By Gary Spencer   April 14, 2015

Photo: Garage rockers The Woggles will perform at Blind Bob’s on April 23

The Dayton music scene has evolved a lot over the years, both for better and worse. One thing many longtime Dayton concertgoers bemoan is the lack of national touring acts stopping to play the Gem City, something that in the late 1980s and ’90s was actually pretty common. One promoter in particular was instrumental in making Dayton a regular place for national touring bands to play. His name is Ken Gross.

Operating under the monikers of 12X12 and Newspace, Gross started booking touring bands in the late 1980s, and through the end of the 1990s helped Dayton garner a reputation as a receptive audience for cutting edge punk, hardcore and indie rock. In that time, Gross booked an astounding 1,000 or so shows at a variety of venues in town, including the Front Street Warehouse, Brookwood Hall, Network Sights & Sounds and The Sub Galley/Aardvark Ballroom, all for the sake of bringing great underground music from all corners of the world.

“I’m 61 and have always been a huge fanboy at heart,” says Gross. “I’ve been going to shows for 50 years, and helping out with them for almost as long.”

Gross walked away from the world of promoting in 1999 and left the Dayton music scene entirely shortly thereafter, but within the past few years, he began to feel the itch to participate in local music once again.

“It was almost ten years before I set foot in a show in this town again,” Gross says. “At the beginning of that stretch, it wasn’t easy. I had to start from scratch, learning how to go to a show and just relax and enjoy. All it took was rediscovering my inner fanboy.”

Gross’s inner fanboy has also led him to book a handful of nationally and internationally known touring acts in town over the past few years. But even with this development, Gross has very specific guidelines as to who and when he would book a show.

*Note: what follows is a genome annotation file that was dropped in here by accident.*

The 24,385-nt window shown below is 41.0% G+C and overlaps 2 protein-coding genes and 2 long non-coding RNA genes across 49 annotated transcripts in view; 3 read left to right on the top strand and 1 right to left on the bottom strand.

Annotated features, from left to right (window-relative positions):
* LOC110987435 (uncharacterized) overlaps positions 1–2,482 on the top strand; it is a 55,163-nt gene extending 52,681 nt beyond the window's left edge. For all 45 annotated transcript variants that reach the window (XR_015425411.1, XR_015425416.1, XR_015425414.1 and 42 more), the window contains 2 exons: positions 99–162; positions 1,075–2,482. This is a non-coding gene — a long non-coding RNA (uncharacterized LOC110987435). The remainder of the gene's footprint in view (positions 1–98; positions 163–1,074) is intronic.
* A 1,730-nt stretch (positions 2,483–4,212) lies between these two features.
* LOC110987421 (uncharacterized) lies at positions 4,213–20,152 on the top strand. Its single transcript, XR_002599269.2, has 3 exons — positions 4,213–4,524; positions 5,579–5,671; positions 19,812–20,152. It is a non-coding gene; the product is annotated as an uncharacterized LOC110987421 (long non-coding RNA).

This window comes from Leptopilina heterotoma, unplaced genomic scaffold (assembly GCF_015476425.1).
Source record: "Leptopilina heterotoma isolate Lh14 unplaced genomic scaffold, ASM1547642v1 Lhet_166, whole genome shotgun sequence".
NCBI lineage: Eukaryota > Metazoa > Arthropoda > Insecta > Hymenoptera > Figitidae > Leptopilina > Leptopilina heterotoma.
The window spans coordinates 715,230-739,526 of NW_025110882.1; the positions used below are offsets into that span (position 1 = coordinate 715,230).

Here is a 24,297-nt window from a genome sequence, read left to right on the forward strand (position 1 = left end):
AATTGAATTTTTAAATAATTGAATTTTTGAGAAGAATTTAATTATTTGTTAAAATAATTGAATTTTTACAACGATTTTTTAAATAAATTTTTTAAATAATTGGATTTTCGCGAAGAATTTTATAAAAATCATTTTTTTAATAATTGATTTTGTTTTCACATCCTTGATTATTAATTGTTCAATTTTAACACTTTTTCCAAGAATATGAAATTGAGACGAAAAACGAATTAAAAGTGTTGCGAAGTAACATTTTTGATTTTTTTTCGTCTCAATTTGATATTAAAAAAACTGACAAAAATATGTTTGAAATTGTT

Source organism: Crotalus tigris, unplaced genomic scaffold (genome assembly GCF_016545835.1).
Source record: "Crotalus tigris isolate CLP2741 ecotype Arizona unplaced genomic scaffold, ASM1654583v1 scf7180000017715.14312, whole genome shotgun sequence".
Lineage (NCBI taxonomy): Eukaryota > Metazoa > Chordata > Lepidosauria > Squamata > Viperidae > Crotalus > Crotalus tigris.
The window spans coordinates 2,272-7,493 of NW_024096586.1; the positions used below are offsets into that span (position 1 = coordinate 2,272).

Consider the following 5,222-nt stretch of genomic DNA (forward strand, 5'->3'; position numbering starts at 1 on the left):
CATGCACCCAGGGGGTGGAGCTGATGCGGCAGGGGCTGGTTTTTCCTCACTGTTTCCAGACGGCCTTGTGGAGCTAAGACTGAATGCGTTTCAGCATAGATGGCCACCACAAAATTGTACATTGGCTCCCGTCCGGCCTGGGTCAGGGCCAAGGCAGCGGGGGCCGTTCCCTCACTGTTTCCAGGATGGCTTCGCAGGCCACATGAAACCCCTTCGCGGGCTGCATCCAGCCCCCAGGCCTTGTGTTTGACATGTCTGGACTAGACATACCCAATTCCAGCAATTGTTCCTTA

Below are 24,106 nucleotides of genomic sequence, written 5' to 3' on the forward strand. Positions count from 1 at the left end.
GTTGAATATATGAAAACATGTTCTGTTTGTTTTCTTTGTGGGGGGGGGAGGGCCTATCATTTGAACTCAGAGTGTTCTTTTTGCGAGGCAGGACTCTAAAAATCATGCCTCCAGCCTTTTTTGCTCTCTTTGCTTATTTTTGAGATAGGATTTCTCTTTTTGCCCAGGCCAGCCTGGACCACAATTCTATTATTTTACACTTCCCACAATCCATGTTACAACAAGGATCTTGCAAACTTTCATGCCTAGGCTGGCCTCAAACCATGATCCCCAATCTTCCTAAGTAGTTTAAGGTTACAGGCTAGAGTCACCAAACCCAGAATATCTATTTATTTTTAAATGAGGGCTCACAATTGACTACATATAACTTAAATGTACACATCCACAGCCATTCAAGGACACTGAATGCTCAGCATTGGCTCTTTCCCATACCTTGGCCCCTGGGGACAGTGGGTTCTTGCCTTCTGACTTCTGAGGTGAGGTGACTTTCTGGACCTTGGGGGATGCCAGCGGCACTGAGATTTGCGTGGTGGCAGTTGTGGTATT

“I refuse to book a show unless there is an out-of-town headliner on the bill, one that I like and consider to be artistically significant,” Gross says. “Furthermore, I strive to only book acts who I have met face-to-face and have some level of personal rapport with. You have a far better chance of getting people interested in playing in Dayton when you are out there in their face, as opposed to them just reading an email from you. When I look back at how booking worked in the old days, it rings true. Real interpersonal interaction seems to be a lost art these days.”

One such band Gross developed a personal rapport with is longtime Los Angeles-based garage rockers The Woggles, who he has booked to play at Blind Bob’s on April 23. With Gross and his future wife Heidi transitioning to a part-time life in LA, Gross has been communicating with members of the Sirius Satellite Radio’s Underground Garage channel, where he became acquainted with underground garage DJ Mighty Manfred, also the frontman for The Woggles. According to Gross, bringing The Woggles to town is solely a labor of love, celebration and personal fun.

Read the rest of this article and find complete show details here:
Back to the garage | Dayton City Paper

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